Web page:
For the first time, people aged 16 years and older will be able to buy a medicinal screening test patch from general sale outlets to see if they are allergic to paraphenylenediamine (PPD), one of the most common ingredients present in hair dye, before colouring their hair.
Allergic reactions to this ingredient in hair dye can cause itchy rashes, redness and blisters. At its most severe, some people have even been admitted in A&E hospital departments.
The Colourstart Test is a self-adhesive plaster consisting of two patches, one containing 65 micrograms of PPD (active patch) and the other patch with no PPD (control patch). If there is a positive reaction to the test patch, which is applied to the upper arm, hair colourant should not be used.
The Medicines and Healthcare products Regulatory Agency (MHRA) has today announced that the Colourstart test will be formally reclassified from a prescription only medicine (POM) to a general sale list (GSL) medicine.
This change means people will be able to purchase the Colourstart Test, without the need for a doctor’s prescription or a pharmacist’s advice.
Making this test more widely available will allow people to screen for potential allergic skin reactions to PPD themselves, before applying hair colourant.
Widening public access to medicinal products when safe to do so, provides greater convenience and choice for the consumer. It also empowers individuals, allowing them to take control of their own health.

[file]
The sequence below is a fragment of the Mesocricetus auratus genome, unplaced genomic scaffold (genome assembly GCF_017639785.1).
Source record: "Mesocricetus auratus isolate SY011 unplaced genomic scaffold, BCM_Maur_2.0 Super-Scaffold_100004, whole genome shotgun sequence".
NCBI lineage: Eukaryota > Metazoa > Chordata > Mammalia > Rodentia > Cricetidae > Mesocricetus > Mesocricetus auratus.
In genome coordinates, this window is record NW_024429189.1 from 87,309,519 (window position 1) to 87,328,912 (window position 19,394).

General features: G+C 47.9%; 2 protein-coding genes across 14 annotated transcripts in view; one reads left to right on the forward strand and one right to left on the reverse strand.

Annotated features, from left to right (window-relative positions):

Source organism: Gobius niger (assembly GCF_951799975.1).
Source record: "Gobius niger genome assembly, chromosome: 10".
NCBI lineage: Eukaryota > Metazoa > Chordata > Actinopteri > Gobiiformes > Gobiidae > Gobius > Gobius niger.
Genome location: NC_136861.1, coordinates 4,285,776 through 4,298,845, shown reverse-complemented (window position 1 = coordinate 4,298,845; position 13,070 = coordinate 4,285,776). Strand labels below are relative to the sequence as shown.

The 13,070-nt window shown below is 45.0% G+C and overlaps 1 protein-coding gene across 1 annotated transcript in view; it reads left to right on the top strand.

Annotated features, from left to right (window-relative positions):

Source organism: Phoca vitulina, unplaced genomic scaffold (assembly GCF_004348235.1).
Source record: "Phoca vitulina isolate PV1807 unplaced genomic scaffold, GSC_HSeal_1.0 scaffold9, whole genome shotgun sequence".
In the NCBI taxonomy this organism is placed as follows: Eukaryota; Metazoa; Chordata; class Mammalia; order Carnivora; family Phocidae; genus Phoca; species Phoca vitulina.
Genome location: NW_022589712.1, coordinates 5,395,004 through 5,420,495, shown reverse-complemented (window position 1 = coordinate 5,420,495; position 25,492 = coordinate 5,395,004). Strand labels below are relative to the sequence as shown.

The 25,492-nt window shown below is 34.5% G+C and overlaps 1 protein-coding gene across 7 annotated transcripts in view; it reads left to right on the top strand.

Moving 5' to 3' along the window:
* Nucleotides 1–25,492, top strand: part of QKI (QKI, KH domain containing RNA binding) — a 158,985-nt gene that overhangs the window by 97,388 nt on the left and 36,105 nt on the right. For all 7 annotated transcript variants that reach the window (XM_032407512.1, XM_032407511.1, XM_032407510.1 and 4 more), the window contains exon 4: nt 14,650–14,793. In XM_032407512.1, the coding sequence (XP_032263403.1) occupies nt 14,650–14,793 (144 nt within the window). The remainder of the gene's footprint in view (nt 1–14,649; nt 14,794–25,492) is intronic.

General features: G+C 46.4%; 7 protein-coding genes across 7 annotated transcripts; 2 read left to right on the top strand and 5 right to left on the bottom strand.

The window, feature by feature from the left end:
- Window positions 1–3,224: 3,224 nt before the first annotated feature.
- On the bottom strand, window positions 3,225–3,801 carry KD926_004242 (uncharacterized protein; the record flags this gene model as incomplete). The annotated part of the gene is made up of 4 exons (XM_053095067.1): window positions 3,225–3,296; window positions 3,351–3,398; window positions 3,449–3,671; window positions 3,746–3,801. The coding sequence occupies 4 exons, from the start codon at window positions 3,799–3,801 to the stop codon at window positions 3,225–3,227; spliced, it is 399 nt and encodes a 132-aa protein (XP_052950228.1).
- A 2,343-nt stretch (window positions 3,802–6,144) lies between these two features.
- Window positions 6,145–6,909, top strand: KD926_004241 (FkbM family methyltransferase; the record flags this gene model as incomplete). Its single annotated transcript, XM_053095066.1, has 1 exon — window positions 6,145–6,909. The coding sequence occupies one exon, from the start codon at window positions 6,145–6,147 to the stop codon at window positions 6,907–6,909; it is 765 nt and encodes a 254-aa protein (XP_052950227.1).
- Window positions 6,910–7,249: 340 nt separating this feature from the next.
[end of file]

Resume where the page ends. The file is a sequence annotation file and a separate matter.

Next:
This decision was made following a robust assessment of the safety of the Colourstart Test, consideration by the Commission on Human Medicines (CHM) and a public consultation earlier this year.
Jan MacDonald, MHRA’s Group Manager for Access and Information for Medicines and Standards (AIMS) in Vigilance and Risk Management of Medicines, said:
“The move to make the Colourstart Test more widely accessible will make it easier for people to screen for allergy to hair colourant and to avoid suffering skin reactions if they are allergic to PPD.
“Wider availability of medicinal products and improved patient access and choice remain high on the health agenda. The MHRA is committed to improving access to medicinal products for self-care where it is safe to do so.”
NOTES TO EDITOR
- The licence-holder for Colourstart Test Patch (Trichocare Diagnostics Limited) applied to the MHRA to make this product available through general sales outlets.
- PPD is present in more than 2 out of 3 hair dye products.
- Responses to the public consultation are discussed in the Public Assessment Report (PAR) section 5; actual responses and names of organisations/professional bodies responding to the consultation are listed at the end of the PAR.
- This medicine was licensed as a Prescription Only Medicine (POM) in 2012 and is not currently marketed.
- To be reclassified from POM to GSL, a medicine must meet both the requirements of POM to Pharmacy (P) and P to GSL reclassification. Colourstart Test Patch was assessed firstly against the criteria for a medicine to be reclassified as P and then against the criteria for a medicine to be classified as GSL. Colourstart met the conditions of both POM to P and P to GSL reclassification. Further information on the POM and GSL criteria may be found in the Public Assessment Report (PAR) section 3.
- The MHRA is responsible for regulating all medicines and medical devices in the UK. Underpinning all our work lies robust and fact-based judgements to ensure that the benefits justify any risks. The MHRA is a centre of the Medicines and Healthcare products Regulatory Agency which also includes the National Institute for Biological Standards and Control (NIBSC) and the Clinical Practice Research Datalink (CPRD). The MHRA is an executive agency of the Department of Health and Social Care (DHSC).
- August 1, 2019 at 3:13 pm by Editor (displayed above)
- August 1, 2019 at 3:13 pm by Editor